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The new NHS market

Dr Eamonn Butler of the Adam Smith Institute looks at how the latest reforms make the NHS market more robust and far-reaching

Dr Eamonn Butler of the Adam Smith Institute looks at how the latest reforms make the NHS market more robust and far-reaching

Here we go again. The last time the NHS market idea was tried was back in the 1990s. Margaret Thatcher tried to create an internal market by making providers more independent and introducing GP fundholders.

That was undone by Labour Health Secretary Frank Dobson and hasn't been tried again since. Until now.

The model this time round is like the voucher system in education. Parents are given a voucher of a certain worth that allows them to choose where to spend it on behalf of their child.

In health, it is slightly more complicated – whereas in education it can be presumed that most parents know whether or not their child is getting a good education, it's much more difficult for people to know whether they are getting good or bad health treatment.

What you do instead, is that you give the ‘voucher' to the GPs, who should have a better idea of what to spend it on.

I see two main components in these latest reforms: one, giving GPs budgets and two, the presumption that providers from outside the NHS can enter the market, creating a much greater diversity.

Independent provision had been growing previously, but in the past, the only criterion was that you had to be slightly better than the NHS. Providers abroad have been much more innovative. Other countries have managed to get them coming into the market and doing things in different ways.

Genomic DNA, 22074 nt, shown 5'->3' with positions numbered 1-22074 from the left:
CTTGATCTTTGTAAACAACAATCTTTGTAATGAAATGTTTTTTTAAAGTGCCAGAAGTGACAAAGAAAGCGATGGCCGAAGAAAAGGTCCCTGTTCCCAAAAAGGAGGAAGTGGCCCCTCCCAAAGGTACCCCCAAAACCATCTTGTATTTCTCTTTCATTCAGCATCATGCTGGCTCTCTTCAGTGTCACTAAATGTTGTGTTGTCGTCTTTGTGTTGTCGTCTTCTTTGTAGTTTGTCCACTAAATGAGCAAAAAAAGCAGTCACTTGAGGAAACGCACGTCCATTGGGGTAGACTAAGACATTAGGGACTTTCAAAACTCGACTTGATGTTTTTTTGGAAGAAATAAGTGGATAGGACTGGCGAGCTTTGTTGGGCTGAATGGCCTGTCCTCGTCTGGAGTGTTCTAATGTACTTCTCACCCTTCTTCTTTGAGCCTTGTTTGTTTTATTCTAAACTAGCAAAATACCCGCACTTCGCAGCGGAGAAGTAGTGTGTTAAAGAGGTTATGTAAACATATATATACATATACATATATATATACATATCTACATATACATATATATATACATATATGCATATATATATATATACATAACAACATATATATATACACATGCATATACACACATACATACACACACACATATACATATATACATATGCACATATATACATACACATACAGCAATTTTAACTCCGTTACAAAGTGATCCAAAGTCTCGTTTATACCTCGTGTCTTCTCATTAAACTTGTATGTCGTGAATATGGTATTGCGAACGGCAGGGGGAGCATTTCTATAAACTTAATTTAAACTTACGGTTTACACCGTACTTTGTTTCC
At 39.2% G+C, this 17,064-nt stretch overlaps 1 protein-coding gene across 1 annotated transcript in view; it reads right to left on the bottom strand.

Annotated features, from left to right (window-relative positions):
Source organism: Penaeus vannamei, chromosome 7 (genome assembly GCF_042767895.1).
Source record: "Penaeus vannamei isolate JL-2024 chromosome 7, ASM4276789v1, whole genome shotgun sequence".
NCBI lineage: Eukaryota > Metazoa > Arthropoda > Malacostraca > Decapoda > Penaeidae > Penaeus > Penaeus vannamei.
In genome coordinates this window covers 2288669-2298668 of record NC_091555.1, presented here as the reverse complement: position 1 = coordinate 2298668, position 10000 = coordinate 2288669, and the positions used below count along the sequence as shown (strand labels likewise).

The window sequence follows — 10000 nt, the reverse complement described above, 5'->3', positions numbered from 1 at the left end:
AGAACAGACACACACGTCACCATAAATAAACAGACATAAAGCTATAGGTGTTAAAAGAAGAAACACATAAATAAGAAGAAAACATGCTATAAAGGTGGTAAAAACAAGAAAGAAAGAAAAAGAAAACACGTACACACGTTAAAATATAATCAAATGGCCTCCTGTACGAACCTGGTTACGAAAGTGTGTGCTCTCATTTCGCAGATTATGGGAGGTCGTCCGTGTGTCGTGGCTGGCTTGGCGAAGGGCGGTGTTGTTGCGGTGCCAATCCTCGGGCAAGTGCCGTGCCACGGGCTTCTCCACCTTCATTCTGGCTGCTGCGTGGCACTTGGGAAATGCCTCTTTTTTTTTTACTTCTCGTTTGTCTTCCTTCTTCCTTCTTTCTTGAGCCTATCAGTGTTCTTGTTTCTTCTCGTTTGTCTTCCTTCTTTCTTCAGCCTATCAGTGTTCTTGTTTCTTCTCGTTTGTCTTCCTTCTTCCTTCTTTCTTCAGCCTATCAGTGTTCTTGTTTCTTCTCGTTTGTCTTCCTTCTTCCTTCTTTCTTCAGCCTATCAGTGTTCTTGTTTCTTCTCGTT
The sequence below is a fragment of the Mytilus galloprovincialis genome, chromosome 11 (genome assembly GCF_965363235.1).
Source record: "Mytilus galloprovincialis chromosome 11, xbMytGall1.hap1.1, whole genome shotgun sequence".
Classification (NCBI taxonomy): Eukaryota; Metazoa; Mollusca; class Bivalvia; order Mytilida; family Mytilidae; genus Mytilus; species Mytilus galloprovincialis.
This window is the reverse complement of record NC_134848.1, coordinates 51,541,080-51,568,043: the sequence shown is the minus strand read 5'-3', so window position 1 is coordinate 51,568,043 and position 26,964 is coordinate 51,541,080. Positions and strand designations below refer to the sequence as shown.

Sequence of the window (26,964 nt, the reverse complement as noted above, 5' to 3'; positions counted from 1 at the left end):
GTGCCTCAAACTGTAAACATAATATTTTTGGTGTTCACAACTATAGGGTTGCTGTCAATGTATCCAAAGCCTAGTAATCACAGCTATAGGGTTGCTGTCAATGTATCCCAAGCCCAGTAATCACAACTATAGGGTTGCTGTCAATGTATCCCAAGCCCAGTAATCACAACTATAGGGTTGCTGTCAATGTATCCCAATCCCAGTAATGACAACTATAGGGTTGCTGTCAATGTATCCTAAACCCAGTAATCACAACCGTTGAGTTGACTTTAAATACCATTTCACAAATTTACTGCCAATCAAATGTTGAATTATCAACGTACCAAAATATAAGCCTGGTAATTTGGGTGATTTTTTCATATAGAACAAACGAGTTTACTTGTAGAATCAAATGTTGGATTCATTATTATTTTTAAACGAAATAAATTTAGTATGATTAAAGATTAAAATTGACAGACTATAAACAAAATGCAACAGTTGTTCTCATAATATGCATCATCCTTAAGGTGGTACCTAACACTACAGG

But these UK reforms mean that it won't take long for a new generation to emerge with different and radical ideas. That's basically because of the presumption in favour of it. When that has become apparent in other countries, it hasn't taken long for the provider base to broaden. And

it won't take long here. Among other things, we're going to see NHS staff grouping together to be private contractors.

There have traditionally been limits to what GPs could do – because they are independent, small businesses, working separately. But consortia will give GPs much more power in the marketplace.

In the school system in Sweden, for example, we've seen chains of schools forming. These are very efficient because functions like personnel management can be housed in a central hub. The same will happen in health with UK GPs.

They will now be able to share costs that they couldn't in the past. And there are many ways in which GPs will be able to do this within consortia.

In any period of reform, there is always going to be huge resistance, as the article on market forces outlines on page 22. But there will also be pockets of pioneering people who will come forward quickly to change the way things are done. At the moment, we don't know which will work and which won't, but that will soon become apparent.

Looking at what the Government is introducing, I don't see any impediment to a free market developing in the NHS. Give it a few years in which we will be able to correct things that aren't working properly and watch what happens. It's a one-way street.

Dr Eamonn Butler is director and co-founder of free-market think tank, the Adam Smith Institute.

The new NHS market

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